Cloud Language: The Taxonomy of On-Demand Computing
Grids. PaaS. There are dozens of names to describe on-demand computing, and lots of confusion. This block brings some order to the chaos, offering a comparison of different on-demand computing models including hardware-as-a-service, custom platforms, and large-scale compute infrastructures..
How reliable is the cloud?
Enterprises demand predictable service levels, reliable delivery, and committed availability. This block will look at what level of service we should demand - and can expect - from cloud computing infrastructure, as well as tools and best practices for measuring it.
Running Clouds: What the Big Guys Know
A very small number of companies generate the vast majority of today's web pages, from Facebook applications to hosted sites. With compelling economics, they may be running most of the world's computing in a short while. This block gets behind the scenes of some of the world's Big Cloud operators for a look at what they know about running large-scale computing.
The Big Migration: Moving the Data Centre to On-Demand
There's a slow, inexorable exodus going on. First bursty seasonal computing, then storage, then eventually all but specialized tasks are moving out of the corporate data centre and into the cloud. But this big migration is a gradual one. There are times when it doesn't yet make sense to embrace on-demand computing. We'll chart the course of a migration into the cloud to enable you to become innovators in on-demand provisioning and deployment.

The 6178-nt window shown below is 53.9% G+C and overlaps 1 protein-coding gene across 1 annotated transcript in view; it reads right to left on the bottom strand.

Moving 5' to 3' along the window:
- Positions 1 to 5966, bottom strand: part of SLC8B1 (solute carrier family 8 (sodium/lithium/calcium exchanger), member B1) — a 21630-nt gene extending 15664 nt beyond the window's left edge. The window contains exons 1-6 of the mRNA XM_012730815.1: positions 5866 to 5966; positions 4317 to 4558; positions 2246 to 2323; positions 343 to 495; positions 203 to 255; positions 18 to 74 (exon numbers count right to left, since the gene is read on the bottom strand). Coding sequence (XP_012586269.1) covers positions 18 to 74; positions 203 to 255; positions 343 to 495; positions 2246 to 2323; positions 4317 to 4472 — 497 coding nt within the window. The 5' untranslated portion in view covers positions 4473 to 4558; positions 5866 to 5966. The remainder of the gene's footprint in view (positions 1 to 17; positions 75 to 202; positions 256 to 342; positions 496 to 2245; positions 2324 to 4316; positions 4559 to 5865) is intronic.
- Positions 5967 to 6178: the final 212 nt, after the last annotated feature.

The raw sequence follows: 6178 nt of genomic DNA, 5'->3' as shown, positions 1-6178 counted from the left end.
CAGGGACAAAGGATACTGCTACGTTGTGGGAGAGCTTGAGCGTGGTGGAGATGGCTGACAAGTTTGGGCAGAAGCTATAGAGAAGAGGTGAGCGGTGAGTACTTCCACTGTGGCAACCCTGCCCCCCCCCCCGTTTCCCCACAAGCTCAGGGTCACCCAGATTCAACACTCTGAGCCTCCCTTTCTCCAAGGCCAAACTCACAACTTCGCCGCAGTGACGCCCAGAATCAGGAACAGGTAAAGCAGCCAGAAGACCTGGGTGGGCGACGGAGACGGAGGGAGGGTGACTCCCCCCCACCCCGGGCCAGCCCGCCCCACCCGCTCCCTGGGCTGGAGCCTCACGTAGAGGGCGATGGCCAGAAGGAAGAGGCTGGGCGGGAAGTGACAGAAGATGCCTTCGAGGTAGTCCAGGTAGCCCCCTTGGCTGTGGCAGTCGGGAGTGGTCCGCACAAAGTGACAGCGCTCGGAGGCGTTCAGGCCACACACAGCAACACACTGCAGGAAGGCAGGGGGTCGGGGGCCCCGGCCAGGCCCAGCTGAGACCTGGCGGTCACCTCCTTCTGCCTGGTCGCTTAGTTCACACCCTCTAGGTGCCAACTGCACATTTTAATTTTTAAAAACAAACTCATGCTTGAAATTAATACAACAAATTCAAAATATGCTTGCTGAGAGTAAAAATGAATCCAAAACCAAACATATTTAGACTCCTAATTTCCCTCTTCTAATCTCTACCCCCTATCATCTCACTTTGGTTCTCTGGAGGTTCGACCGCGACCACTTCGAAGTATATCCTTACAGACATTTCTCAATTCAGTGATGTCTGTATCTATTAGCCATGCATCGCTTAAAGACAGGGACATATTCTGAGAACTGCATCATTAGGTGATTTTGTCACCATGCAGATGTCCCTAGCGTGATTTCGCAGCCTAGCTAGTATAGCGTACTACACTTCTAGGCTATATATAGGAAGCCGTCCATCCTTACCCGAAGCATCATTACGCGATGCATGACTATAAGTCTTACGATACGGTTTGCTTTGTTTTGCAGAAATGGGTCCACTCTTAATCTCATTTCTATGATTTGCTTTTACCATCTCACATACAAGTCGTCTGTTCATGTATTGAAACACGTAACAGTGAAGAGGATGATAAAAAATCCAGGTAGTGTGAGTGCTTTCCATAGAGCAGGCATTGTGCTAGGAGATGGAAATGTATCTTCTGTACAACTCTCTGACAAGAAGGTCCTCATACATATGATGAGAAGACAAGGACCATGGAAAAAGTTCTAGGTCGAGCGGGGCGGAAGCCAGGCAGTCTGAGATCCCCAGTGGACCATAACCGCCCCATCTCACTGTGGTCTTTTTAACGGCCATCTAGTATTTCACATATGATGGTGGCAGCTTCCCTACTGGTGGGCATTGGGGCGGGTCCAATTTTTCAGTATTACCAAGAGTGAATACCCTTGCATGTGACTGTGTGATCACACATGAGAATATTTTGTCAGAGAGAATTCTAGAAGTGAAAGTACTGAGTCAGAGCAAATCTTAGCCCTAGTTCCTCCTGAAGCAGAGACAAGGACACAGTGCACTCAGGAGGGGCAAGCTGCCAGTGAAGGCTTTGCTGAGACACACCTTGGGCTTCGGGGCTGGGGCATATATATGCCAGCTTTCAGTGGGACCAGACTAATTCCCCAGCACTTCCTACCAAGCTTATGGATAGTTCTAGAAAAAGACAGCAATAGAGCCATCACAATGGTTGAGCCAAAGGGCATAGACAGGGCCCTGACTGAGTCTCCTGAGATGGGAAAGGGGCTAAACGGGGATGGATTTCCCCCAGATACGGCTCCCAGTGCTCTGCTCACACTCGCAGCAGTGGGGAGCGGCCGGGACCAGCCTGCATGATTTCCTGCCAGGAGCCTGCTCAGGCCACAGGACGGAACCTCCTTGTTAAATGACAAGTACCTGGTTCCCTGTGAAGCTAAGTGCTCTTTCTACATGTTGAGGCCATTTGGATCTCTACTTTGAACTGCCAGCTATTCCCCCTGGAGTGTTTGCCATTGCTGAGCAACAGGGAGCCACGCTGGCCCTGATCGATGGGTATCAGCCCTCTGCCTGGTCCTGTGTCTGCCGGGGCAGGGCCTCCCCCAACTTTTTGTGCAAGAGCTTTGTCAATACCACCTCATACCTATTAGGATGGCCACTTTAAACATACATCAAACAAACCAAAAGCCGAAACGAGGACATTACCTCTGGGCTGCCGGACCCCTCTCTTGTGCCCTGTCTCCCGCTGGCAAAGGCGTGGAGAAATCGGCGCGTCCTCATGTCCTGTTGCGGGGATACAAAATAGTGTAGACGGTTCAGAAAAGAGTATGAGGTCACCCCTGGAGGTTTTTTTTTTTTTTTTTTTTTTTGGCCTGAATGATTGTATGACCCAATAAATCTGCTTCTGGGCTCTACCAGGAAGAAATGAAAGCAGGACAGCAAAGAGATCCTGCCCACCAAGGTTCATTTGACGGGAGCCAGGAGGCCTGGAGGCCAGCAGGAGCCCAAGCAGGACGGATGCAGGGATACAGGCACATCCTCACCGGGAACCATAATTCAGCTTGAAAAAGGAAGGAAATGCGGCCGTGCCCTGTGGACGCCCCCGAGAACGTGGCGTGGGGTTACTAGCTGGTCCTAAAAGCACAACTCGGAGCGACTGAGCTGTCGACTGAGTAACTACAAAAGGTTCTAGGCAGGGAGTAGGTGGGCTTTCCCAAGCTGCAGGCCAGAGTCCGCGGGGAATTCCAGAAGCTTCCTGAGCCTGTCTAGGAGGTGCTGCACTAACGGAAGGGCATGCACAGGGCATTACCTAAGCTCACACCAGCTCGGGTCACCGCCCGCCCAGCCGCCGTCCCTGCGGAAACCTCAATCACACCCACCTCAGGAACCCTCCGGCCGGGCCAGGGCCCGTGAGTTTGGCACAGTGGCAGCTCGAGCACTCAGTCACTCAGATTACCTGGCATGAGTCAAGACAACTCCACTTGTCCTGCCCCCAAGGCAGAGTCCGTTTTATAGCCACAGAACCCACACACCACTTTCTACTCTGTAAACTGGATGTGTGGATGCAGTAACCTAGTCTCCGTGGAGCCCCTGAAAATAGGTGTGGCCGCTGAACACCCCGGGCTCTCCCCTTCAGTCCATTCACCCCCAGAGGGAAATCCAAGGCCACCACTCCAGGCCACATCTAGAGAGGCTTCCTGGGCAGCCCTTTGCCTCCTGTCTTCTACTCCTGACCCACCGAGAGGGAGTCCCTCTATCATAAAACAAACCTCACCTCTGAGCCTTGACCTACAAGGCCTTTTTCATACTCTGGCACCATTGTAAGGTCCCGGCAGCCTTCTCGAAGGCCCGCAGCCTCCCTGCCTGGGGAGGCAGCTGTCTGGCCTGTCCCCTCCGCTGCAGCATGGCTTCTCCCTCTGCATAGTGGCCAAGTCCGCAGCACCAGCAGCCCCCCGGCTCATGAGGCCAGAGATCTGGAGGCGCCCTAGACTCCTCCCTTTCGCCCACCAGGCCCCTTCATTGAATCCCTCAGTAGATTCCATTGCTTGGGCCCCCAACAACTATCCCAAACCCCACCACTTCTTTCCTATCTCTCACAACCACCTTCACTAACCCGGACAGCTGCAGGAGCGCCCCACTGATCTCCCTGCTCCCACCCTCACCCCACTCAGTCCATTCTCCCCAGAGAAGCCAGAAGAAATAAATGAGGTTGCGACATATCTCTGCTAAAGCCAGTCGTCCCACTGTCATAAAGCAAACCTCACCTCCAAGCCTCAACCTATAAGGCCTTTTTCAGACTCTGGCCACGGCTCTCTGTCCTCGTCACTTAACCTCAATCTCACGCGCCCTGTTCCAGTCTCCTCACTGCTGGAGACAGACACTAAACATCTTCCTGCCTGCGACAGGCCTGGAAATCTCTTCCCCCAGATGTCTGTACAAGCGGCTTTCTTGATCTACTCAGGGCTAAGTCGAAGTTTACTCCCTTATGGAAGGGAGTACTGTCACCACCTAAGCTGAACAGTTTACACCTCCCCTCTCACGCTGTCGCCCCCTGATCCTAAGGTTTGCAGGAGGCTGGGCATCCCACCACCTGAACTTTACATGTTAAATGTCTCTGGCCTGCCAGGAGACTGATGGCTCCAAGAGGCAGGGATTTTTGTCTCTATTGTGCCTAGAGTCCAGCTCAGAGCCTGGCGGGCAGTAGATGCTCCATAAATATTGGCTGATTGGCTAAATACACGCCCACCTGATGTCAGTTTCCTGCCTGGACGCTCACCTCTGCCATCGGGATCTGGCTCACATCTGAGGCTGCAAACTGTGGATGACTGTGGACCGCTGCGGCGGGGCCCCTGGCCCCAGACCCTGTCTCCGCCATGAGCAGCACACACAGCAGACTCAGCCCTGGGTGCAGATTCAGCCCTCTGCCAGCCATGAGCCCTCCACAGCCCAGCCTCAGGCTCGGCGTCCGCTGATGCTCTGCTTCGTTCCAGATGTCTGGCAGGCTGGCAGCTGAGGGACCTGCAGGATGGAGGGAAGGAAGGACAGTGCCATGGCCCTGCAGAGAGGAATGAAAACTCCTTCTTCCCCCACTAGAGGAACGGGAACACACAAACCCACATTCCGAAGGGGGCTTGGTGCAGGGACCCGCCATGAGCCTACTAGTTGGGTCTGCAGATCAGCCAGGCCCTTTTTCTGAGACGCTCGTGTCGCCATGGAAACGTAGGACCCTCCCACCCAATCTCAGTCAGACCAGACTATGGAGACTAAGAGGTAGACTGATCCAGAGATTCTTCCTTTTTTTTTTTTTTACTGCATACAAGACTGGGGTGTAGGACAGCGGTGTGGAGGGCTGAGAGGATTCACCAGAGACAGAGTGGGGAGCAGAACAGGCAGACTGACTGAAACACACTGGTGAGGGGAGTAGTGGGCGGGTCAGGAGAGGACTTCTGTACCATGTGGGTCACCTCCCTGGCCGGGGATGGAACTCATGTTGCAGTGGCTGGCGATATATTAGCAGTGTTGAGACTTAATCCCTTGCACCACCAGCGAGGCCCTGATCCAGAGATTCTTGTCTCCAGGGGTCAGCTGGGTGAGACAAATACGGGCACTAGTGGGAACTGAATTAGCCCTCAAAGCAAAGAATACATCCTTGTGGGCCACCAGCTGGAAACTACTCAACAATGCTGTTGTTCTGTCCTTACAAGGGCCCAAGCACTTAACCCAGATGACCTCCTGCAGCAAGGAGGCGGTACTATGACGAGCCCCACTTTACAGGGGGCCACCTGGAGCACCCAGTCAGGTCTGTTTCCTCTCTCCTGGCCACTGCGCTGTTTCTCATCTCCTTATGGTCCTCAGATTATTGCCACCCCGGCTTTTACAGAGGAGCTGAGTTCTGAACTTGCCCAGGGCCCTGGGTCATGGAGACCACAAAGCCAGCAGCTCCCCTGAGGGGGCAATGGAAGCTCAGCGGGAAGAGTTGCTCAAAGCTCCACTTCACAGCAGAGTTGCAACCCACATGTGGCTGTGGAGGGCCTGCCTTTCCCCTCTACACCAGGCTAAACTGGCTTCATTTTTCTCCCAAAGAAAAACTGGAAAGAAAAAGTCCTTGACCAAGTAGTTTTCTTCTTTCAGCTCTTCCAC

Managing Applications in the Cloud
When it's your application on their infrastructure, you have a hard time knowing what's happening. On-demand computing environments often hide details from application operators as a result of their virtualization. New computing means new management. This block looks at emerging best practices for managing applications when they're running in the cloud.
Platform-as-a-Service: Building Business Processes in the Cloud
Cloud computing is often referred to as hardware-as-a-service, implying openness and complexity. At the other end of the spectrum, SaaS does not offer much room for customization. But there's a middle ground, where providers offer an on-demand platform, often with its own coding and conventions. This block looks at how companies can build custom applications that run in the cloud, letting the platform provider worry about operations and data integration.
- V3 Benchmarking guide
- Cloud computing book
- Morning tea, executive style lunch and afternoon tea